Former senator Scott Brown said late Wednesday he would not run for governor next year, ending months of uncertainty within the Republican Party and effectively sweeping a path to the nomination for 2010 gubernatorial nominee Charles D. Baker.
Brown, whose surprising 2010 Senate win leaves him as the only Republican to win statewide since 2002, said he hoped to pursue private-sector opportunities but did not foreclose on future bids for office.
“I’ve decided, with my wife’s blessing, that I will not be running for governor of Massachusetts in 2014,” Brown said on WBZ-Radio’s “Dan Rea Show.”
After losing his reelection bid to Democrat Elizabeth Warren last year, Brown took a job with the Boston law firm Nixon Peabody and as a commentator for Fox News.
In a Facebook post, Brown wrote, “I have been fortunate to have private sector opportunities that I find fulfilling and exhilarating. These new opportunities have allowed me to grow personally and professionally. I want to continue with that process.”
Brown told WBZ he would support Baker if the Swampscott Republican wages a second campaign for governor but raised doubts about Baker’s ability to appeal to voters. “Is he Mr. Personality? No,’’ Brown said. “Everyone knows that, he’s not.”
Brown’s announcement comes as Republicans in Massachusetts and elsewhere have increasingly chafed at what they called Brown’s office-shopping. His public flirtations with running for various offices — including the US Senate next year and the presidency in 2016 — while leaving open the prospect of seeking the corner office have stymied the state party’s efforts to cobble together a strong ticket next year.
While Brown had publicly left open the option to run for governor, GOP insiders had long questioned his sincerity.
“Is anyone really surprised?” GOP strategist Jason Kauppi said after Brown’s announcement Wednesday night. “I think Senator Brown was probably having some fun with all of it, keeping people guessing.”
Privately, some Republicans said they suspected Brown was working to elevate his national stature while eyeing a 2014 Senate challenge to Democrat Edward J. Markey.
A veteran Republican strategist said prior to Brown’s announcement, “He’s not running for president. He’s not running for governor. So he’s doing all this, or his team is doing all this, to the aggravation of everyone else. Just to keep him relevant.”
Last weekend, Brown took a four-state swing through the Midwest, including Iowa — the first state to vote in presidential nominating contests — repeatedly hinting that he might run for president. And he has openly flirted with challenging Democratic Senator Jeanne Shaheen in New Hampshire, where he owns a second home.
Jim Merrill, a New Hampshire GOP strategist who was a senior adviser to Mitt Romney’s 2012 presidential campaign, called Brown’s “office-shopping” a drawback if he is considering that race.
“I like and respect Scott Brown a great deal, but it’s time for him to get serious about what office he wants to run for,” Merrill said. “I think people are getting a little tired of him saying, each week, what different office he wants to run for.”
Merrill said Brown could be viable in New Hampshire but had hurt himself by floating the idea of running there without following up concretely. “I think it’s jarring to voters, and I think it’s a disservice to potential candidates in New Hampshire,’’ Merrill said.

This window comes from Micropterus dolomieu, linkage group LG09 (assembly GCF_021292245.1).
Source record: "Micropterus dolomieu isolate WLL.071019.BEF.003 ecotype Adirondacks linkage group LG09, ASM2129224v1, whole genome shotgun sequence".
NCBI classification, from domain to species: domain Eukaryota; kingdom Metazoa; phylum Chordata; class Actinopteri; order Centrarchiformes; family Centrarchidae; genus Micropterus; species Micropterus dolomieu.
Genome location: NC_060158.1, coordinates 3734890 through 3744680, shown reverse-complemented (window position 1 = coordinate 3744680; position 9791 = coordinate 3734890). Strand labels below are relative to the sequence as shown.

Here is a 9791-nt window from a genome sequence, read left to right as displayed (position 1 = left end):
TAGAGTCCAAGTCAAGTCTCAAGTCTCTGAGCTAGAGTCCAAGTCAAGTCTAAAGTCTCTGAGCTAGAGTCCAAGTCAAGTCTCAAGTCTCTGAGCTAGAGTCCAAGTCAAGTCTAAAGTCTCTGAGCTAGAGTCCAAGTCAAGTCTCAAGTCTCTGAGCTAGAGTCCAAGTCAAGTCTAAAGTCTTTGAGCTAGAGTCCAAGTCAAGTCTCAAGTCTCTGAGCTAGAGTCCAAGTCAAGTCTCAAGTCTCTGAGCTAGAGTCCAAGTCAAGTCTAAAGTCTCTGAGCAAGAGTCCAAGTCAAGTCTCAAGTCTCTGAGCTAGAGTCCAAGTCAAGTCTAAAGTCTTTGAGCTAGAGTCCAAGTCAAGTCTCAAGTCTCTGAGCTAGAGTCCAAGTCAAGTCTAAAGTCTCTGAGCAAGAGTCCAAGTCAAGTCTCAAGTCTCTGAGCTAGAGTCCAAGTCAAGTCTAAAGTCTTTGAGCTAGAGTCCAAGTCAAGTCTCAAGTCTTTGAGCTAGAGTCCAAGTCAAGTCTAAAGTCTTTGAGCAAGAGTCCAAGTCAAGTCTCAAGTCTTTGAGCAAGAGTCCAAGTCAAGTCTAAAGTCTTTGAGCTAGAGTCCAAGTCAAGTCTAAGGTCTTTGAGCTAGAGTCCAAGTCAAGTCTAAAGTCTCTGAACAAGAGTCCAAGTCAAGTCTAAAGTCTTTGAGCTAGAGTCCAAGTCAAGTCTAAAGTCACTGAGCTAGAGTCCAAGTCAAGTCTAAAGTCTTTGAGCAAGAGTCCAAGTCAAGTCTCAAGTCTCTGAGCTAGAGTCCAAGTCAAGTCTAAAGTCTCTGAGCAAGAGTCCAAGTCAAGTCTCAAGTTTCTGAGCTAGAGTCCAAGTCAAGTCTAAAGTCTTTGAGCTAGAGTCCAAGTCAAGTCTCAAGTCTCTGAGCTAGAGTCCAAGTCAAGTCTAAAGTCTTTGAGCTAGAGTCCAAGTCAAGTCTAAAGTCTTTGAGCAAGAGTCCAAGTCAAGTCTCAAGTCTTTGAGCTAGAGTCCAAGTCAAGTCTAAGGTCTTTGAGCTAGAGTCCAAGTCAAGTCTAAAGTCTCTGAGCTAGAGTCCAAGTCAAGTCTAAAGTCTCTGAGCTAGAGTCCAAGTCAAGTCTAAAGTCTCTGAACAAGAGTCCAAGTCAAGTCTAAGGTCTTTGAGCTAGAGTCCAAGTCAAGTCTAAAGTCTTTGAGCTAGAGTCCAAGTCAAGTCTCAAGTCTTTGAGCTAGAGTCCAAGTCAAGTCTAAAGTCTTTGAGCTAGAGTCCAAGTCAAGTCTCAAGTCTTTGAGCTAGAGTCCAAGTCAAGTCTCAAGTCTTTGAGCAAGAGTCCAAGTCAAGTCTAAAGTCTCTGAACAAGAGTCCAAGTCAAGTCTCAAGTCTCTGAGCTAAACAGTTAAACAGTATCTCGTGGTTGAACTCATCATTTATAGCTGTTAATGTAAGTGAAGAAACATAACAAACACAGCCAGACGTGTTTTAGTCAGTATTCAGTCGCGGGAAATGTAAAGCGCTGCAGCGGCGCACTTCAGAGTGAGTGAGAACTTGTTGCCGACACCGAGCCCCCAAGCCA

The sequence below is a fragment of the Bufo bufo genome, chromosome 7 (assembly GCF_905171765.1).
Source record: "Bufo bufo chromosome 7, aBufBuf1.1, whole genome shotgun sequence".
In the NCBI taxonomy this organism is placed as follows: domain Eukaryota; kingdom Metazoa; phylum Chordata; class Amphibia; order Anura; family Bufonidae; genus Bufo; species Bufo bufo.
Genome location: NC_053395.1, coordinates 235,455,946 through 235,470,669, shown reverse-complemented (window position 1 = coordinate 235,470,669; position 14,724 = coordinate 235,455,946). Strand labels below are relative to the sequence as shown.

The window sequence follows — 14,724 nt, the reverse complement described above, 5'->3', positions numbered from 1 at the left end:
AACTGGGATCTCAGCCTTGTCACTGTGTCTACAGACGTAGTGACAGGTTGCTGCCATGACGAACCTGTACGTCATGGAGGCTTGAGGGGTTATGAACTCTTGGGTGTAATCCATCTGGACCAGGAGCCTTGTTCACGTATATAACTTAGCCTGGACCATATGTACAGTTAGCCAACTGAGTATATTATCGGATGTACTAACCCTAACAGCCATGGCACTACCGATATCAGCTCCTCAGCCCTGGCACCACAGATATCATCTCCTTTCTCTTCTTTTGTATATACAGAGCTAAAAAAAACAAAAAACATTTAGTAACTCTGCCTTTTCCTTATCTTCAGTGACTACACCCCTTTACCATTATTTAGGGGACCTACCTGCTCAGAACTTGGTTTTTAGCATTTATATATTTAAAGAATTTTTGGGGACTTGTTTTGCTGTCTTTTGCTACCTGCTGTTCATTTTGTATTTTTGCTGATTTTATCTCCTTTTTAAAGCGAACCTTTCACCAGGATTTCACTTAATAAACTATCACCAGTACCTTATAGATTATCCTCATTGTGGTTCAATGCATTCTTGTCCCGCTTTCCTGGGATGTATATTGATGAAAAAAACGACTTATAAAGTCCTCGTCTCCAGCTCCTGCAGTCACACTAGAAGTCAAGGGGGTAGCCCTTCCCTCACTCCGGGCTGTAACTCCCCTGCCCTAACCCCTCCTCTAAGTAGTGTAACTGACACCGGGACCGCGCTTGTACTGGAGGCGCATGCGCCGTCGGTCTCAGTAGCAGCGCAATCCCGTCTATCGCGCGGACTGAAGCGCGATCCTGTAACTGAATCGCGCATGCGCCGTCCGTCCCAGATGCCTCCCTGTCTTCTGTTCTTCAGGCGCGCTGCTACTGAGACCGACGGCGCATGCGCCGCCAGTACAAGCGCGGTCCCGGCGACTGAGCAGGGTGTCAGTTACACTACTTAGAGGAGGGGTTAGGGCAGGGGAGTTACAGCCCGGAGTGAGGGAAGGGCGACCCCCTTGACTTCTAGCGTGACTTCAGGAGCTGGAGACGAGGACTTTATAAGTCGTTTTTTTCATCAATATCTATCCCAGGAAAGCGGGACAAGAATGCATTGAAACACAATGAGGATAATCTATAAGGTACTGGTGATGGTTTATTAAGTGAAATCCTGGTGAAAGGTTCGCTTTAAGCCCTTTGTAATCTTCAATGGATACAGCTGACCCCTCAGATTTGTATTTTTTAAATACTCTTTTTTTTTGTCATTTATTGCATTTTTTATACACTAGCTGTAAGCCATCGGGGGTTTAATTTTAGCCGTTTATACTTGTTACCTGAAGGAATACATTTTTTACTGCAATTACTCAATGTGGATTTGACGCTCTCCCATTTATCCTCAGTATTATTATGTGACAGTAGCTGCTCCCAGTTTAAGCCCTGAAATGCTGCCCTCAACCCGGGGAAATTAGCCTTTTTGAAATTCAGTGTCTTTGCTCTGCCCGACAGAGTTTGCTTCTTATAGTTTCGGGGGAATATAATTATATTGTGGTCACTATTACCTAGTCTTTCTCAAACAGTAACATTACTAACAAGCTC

Brown’s Iowa interlude and public statements about interest in the White House have also struck Republicans, both in Massachusetts and nationally, as a dubious proposition, despite his avowal to return to the first caucus state.
“I don’t know how serious he is,” state Senator Robert Hedlund, a Weymouth Republican who served with Brown in the state Legislature said prior to Brown’s announcement.
“Madness,” Mike Murphy, a longtime GOP consultant, tweeted on Sunday, linking to a Des Moines Register story on the visit. The Iowa Republican caucus, Murphy said, “would eat him alive.”
Still, Brown’s come-from-behind win over Attorney General Martha Coakley in 2010 for the Senate seat long held by the late Edward M. Kennedy has lent him something of a permanent folk-hero status to certain Republicans. Brown’s ability to attract independent and traditionally Democratic voters offered a template, strategists in both parties say, for how Republicans can win in what can feel like bottomlessly-blue Massachusetts.
Even before Brown’s announcement, Republicans had anticipated that Baker would run for governor. The Globe reported in March Baker had told associates his calculus around the 2014 race depended less on Brown and instead on whether a Republican could win statewide. A Republican fund-raiser with ties to both Brown and Baker said that during a February conversation between the two, Brown had indicated he would not run for governor.
Baker did not return multiple calls for comment after Brown’s announcement.
In 2010, Baker challenged Governor Deval Patrick but lost in a race that was complicated by the unenrolled candidacy of Treasurer Timothy P. Cahill.
Since then, Baker has worked at General Catalyst Partners, a venture capital firm, and recently has been boosting his public profile.
After Brown’s announcement late Wednesday, several Republicans privately said they were relieved that the party could exit its limbo stage. Several Republican candidates are eyeing statewide and federal office, a potential candidate yield that party strategists call heartening and say could help them break through the Democrats’ stranglehold on prominent offices here.
“I know a lot of people are thinking about what they want to run for, and I’m thinking about people, because I’ll have to fill the ticket, and that’s on me,” state party chairwoman Kirsten Hughes said prior to Brown’s announcement.